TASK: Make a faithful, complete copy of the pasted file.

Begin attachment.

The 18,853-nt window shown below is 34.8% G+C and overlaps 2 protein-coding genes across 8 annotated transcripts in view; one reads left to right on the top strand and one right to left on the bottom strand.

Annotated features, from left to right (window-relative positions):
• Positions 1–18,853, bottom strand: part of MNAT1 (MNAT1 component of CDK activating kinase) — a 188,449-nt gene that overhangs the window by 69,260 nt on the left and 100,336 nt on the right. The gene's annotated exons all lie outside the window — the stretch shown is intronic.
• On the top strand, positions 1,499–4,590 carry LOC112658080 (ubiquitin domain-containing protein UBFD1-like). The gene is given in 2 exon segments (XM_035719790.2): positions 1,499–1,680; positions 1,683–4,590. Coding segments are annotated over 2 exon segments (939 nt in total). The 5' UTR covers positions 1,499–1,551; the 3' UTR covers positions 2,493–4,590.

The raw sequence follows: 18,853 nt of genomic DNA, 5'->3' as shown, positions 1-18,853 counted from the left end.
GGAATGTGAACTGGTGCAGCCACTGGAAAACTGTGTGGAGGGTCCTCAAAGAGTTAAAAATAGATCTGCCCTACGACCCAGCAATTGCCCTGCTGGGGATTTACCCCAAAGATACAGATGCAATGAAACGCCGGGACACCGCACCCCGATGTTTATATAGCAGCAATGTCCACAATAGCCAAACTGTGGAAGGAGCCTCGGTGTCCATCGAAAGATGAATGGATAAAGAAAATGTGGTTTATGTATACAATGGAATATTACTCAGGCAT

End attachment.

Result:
The 18,853-nt window shown below is 34.8% G+C and overlaps 2 protein-coding genes across 8 annotated transcripts in view; one reads left to right on the top strand and one right to left on the bottom strand.

Annotated features, from left to right (window-relative positions):
• Positions 1–18,853, bottom strand: part of MNAT1 (MNAT1 component of CDK activating kinase) — a 188,449-nt gene that overhangs the window by 69,260 nt on the left and 100,336 nt on the right. The gene's annotated exons all lie outside the window — the stretch shown is intronic.
• On the top strand, positions 1,499–4,590 carry LOC112658080 (ubiquitin domain-containing protein UBFD1-like). The gene is given in 2 exon segments (XM_035719790.2): positions 1,499–1,680; positions 1,683–4,590. Coding segments are annotated over 2 exon segments (939 nt in total). The 5' UTR covers positions 1,499–1,551; the 3' UTR covers positions 2,493–4,590.

The raw sequence follows: 18,853 nt of genomic DNA, 5'->3' as shown, positions 1-18,853 counted from the left end.
GGAATGTGAACTGGTGCAGCCACTGGAAAACTGTGTGGAGGGTCCTCAAAGAGTTAAAAATAGATCTGCCCTACGACCCAGCAATTGCCCTGCTGGGGATTTACCCCAAAGATACAGATGCAATGAAACGCCGGGACACCGCACCCCGATGTTTATATAGCAGCAATGTCCACAATAGCCAAACTGTGGAAGGAGCCTCGGTGTCCATCGAAAGATGAATGGATAAAGAAAATGTGGTTTATGTATACAATGGAATATTACTCAGGCAT